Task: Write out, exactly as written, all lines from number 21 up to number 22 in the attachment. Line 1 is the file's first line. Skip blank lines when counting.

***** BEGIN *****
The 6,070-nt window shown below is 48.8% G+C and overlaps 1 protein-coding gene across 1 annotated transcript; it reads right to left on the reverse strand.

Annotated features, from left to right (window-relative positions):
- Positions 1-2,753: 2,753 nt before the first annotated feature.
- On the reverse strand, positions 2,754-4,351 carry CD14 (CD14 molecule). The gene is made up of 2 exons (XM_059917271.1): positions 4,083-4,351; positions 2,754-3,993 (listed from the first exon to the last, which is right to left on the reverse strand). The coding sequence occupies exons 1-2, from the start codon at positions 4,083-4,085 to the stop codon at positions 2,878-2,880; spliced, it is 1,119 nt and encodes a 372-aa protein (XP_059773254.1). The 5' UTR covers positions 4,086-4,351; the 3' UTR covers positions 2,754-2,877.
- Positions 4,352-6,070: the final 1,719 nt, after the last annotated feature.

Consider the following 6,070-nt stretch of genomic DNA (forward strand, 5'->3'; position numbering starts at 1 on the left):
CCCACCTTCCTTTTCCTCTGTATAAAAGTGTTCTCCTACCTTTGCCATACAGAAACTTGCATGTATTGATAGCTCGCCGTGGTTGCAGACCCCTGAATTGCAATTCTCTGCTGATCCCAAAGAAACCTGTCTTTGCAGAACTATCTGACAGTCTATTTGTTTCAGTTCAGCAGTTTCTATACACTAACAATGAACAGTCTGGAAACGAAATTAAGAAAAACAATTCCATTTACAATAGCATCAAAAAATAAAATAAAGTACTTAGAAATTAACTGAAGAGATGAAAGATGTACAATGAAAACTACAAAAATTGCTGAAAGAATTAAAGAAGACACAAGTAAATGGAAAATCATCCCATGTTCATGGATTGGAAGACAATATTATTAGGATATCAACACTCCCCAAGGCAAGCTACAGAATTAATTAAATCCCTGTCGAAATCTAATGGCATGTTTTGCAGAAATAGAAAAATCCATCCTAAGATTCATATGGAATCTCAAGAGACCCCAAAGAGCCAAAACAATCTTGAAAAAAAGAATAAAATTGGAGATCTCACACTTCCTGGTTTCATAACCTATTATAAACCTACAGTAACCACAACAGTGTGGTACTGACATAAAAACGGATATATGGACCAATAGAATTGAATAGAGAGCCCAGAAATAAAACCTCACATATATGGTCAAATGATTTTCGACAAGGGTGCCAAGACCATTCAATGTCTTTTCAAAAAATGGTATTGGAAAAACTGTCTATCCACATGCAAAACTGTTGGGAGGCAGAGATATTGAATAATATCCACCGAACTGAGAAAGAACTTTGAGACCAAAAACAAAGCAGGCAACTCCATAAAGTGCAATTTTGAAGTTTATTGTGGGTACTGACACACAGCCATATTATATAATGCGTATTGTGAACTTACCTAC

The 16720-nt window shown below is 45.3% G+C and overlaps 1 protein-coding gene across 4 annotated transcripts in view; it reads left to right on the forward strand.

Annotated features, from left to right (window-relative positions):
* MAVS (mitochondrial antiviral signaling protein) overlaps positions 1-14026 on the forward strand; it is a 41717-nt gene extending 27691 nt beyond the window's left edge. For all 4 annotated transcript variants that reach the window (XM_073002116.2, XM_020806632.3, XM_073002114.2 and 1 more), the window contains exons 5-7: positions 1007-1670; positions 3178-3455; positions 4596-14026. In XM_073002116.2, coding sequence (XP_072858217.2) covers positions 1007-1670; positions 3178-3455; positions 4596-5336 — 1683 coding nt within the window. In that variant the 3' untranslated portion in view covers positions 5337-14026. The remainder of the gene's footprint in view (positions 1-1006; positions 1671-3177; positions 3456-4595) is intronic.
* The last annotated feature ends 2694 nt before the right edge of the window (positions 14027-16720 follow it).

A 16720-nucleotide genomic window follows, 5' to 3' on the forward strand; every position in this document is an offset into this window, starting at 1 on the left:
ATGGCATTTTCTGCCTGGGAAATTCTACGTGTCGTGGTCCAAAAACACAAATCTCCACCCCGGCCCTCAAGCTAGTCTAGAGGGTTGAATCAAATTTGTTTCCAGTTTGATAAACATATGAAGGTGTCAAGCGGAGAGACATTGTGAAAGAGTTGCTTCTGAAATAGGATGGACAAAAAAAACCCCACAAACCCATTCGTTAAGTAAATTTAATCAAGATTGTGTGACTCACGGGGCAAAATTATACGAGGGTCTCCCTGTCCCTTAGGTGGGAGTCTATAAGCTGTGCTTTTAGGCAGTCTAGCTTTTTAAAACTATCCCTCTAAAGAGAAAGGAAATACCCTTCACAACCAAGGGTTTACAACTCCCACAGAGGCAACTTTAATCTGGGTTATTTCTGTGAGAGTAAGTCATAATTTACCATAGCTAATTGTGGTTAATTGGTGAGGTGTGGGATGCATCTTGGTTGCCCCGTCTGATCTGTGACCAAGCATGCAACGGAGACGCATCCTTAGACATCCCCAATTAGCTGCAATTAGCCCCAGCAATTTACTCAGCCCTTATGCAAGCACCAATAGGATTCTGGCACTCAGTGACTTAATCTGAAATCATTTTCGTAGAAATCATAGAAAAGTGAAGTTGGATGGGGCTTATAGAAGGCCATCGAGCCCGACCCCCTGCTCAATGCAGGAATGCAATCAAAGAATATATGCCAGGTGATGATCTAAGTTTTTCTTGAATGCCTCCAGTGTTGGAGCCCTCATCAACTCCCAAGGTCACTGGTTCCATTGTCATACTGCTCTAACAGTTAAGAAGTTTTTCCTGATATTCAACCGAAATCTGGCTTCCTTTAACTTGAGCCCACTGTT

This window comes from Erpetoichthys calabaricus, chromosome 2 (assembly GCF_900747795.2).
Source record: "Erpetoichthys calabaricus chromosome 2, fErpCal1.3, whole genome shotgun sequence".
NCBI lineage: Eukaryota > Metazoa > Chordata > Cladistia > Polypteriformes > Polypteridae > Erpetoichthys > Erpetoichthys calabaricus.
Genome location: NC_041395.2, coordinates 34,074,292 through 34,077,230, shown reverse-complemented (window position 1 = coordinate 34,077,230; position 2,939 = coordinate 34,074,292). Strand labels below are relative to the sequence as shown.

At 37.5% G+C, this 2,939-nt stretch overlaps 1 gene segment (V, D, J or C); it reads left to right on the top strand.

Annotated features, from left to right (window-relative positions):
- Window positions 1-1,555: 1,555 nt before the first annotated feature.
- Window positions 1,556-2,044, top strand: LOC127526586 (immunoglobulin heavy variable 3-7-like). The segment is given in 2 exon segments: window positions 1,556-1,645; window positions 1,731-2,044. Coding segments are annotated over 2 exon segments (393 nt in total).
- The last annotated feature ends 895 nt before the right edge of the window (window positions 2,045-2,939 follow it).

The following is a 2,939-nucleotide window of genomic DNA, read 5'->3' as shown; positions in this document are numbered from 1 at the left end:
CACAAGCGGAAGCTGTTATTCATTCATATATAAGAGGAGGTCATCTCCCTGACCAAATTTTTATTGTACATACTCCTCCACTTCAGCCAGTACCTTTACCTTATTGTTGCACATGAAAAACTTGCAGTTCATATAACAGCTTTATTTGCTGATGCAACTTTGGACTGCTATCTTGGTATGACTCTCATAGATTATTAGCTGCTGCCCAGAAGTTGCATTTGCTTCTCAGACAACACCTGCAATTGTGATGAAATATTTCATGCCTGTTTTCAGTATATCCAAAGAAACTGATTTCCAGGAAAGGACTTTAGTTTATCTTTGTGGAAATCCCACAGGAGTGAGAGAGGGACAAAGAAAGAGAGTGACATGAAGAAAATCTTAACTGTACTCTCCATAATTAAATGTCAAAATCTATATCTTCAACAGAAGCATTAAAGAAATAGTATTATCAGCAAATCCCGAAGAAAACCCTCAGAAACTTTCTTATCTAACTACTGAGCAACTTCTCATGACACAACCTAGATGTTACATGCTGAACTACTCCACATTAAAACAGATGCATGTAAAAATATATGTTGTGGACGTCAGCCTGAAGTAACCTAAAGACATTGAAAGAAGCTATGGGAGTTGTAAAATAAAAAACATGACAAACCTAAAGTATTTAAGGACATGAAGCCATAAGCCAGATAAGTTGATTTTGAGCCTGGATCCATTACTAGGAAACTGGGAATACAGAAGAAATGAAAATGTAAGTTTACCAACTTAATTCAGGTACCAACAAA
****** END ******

- Window positions 1,556-2,044, top strand: LOC127526586 (immunoglobulin heavy variable 3-7-like). The segment is given in 2 exon segments: window positions 1,556-1,645; window positions 1,731-2,044. Coding segments are annotated over 2 exon segments (393 nt in total).
- The last annotated feature ends 895 nt before the right edge of the window (window positions 2,045-2,939 follow it).